My conversation with the technician roughly as follows:

"Sir, we found the internal parts dirty so we cleaned it for you already"

"Yes, I know it was dirty, I already cleaned it myself before. Did you change the cooling fan or the heat sink?"

"Er, no we don't have the spare parts. But we tested the laptop the whole day left it running, it didn't overheat"

"You tested it in an air-cond room, correct?"

"Should be okay sir, we cleaned the heat sink already"

"Fine. What about the new battery? How much?"

"Sir, we cannot replace a battery because we don't have spare parts."

"Can you order it?"

"Cannot, sir. Because you bought this laptop in UK and we have an agreement we cannot sell the parts for them."

"I don't understand this. It's a Toshiba laptop. You are Toshiba. Why can't you order from UK?"

"Cannot, sir. It's agreement. Like that one."

"So, what do I do now?"

"Er, cannot do anything sir."

"What?!? Look, I don't care if you charge me a bomb for it. My laptop works fine. I just want a battery so I can bring it around. If you have to order from the UK and charge me 500 bucks for it, I don't mind paying."

"But sir, I told you, we cannot do that. We cannot order parts internationally. It's like that everywhere. If you buy from Malaysia and go to Saudi Arabia, the branch over there cannot order parts"

This is where I get annoyed and start raising my voice, and people around me start looking....

"So, you are telling me that if I want to buy a laptop today, and I get a job in UK or Dubai or whereever, I shouldn't buy a Toshiba laptop because I can't get after sales support?"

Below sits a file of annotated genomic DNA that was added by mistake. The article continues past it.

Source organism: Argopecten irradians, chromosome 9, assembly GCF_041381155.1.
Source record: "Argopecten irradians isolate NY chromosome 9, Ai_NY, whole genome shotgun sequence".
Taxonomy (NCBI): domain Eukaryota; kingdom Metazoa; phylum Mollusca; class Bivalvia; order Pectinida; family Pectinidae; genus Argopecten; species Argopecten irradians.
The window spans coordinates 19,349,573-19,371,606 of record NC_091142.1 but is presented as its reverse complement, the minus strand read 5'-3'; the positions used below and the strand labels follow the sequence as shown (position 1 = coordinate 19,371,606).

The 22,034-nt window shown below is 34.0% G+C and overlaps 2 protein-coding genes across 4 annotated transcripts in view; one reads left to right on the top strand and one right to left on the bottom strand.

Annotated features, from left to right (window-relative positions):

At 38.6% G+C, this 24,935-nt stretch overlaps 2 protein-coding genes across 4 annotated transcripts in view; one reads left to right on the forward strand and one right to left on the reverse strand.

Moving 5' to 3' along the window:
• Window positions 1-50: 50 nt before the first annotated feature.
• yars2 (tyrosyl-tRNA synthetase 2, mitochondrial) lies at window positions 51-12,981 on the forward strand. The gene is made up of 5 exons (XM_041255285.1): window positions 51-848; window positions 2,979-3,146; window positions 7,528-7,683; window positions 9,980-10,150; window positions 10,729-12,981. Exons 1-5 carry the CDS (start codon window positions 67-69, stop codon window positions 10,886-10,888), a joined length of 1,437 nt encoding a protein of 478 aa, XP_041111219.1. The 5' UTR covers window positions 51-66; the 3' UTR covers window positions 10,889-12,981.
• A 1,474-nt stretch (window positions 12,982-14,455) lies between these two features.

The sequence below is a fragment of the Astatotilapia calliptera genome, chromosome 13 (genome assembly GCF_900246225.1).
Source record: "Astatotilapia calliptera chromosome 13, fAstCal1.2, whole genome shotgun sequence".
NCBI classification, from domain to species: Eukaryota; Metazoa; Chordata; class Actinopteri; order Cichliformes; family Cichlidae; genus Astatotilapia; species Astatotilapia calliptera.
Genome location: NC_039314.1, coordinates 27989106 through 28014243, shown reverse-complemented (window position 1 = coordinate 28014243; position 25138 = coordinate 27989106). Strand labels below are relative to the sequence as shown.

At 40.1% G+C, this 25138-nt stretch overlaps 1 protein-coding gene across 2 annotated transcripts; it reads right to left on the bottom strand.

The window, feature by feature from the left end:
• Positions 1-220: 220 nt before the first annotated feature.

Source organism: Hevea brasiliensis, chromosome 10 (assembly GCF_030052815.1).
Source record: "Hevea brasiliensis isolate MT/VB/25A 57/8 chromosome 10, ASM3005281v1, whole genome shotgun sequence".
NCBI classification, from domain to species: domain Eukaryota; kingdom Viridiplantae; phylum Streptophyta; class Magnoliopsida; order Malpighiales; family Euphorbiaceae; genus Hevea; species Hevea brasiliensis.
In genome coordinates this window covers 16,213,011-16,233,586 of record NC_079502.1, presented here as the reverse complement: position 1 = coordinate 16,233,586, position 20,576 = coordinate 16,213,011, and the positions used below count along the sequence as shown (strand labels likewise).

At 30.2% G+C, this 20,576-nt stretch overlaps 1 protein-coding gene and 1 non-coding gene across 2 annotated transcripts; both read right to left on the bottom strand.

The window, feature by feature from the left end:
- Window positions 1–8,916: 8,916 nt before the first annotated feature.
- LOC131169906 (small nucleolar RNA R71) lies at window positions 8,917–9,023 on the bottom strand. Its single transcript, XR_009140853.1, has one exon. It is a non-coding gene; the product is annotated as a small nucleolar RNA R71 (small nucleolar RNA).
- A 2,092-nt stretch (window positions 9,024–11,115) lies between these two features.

"Oh, that one different. We can help you claim international warranty"

"Okay, and after your ONE YEAR warranty period is over and it breaks down, I can't get spare parts?"

"Oh, cannot sir"

"Look, my laptop is no longer a laptop. It's a desktop now you know. I have to use it in an aircond room otherwise it overheats. I can't use it while watching TV because the battery is dead, and you can't do anything about it. So why on Earth should I buy a Toshiba laptop anyway?"


"If you tell me that repairing it costs a bomb because you have to order parts from overseas, I understand, but at least then I have the option of either repairing it or buying a new one. So, go tell your management that they have a ridiculous policy, and that I will do everything in my power to make sure everybody I know doesn't buy one of your laptops anymore"

And so, this is where I am. I don't know if any other supposedly international brands practice such a dumb policy, so if you know of any, please let me know since I am looking to buy a new laptop sometime in the next few months. No matter how good a product you have, it counts for ballocks if your after sales service is piss poor. Good for Toshiba, they sold me a product once, but I guarantee I'll never buy another product from them again.

In the meantime, spread the word, especially to people who are going overseas to study or work. Loads of students going overseas purchase their laptops here and bring it with them when they go abroad. After the one year warranty period ends, you are a sitting duck because if anything breaks down, you can't repair it, no matter how much you are willing to pay.

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Thursday, October 16, 2008

election talk

From today's The Star:
Bring down power tariffs, Tenaga urged

PETALING JAYA: Tenaga Nasional Berhad has been urged to lower electricity charges in tandem with the drop in fuel prices.